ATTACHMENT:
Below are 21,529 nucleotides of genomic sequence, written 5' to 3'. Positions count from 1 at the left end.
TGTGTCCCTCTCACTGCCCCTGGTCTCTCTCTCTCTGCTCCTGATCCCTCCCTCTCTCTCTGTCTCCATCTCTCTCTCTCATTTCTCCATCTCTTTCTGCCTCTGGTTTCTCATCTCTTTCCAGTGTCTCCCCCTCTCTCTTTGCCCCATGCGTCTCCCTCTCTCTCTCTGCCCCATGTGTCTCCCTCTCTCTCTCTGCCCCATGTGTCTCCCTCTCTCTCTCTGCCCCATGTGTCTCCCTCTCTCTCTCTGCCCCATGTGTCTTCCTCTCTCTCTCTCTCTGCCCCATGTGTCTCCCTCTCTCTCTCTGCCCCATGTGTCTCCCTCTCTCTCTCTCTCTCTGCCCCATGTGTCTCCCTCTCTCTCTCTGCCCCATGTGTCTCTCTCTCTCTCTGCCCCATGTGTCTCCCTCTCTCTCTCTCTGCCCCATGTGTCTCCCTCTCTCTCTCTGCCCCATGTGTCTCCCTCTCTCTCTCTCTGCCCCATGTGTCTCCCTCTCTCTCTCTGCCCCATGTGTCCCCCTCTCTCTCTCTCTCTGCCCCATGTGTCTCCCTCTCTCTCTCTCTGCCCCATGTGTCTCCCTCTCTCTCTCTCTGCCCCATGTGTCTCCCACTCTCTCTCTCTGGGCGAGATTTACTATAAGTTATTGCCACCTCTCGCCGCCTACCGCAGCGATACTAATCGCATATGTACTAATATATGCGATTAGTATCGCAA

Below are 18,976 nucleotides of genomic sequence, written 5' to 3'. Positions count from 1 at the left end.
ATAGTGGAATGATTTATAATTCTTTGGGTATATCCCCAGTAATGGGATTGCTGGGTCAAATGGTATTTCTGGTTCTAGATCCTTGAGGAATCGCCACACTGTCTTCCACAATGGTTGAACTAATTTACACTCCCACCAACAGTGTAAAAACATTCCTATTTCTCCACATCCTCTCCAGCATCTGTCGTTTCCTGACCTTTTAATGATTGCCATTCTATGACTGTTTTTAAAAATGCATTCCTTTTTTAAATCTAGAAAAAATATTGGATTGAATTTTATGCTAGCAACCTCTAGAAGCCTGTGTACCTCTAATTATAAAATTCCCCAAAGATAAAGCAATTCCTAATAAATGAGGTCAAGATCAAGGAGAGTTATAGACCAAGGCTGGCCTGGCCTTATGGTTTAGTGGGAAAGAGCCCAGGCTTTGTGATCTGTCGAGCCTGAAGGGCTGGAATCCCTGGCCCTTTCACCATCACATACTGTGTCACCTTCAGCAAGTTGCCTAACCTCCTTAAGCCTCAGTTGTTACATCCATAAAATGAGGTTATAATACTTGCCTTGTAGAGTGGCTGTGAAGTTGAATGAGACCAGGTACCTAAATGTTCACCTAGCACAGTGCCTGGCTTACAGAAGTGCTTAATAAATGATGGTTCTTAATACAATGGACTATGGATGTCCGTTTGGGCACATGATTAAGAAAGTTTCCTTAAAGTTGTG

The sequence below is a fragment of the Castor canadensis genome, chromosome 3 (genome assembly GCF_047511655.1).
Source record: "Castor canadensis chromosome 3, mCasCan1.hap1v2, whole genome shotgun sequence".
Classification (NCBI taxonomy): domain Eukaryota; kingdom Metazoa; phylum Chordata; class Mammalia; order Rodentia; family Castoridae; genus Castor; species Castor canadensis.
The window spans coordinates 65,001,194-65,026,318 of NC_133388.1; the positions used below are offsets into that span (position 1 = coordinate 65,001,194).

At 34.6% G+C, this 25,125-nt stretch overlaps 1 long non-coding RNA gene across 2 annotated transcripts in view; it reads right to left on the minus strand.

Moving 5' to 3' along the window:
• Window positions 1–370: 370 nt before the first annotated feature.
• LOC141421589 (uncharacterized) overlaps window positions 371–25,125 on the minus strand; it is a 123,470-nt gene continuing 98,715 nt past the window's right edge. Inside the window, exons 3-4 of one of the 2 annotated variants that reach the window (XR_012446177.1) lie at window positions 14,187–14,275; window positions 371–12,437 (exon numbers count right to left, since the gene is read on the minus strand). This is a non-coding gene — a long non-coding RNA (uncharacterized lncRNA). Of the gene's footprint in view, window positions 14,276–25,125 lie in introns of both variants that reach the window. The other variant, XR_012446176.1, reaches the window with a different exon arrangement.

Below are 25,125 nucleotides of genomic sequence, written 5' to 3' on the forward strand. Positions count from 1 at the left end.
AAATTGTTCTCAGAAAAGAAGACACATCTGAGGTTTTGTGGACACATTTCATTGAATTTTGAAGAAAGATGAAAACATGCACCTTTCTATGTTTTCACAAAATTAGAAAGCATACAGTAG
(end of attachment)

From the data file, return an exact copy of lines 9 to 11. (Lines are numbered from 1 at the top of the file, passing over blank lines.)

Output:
At 34.6% G+C, this 25,125-nt stretch overlaps 1 long non-coding RNA gene across 2 annotated transcripts in view; it reads right to left on the minus strand.

Moving 5' to 3' along the window:
• Window positions 1–370: 370 nt before the first annotated feature.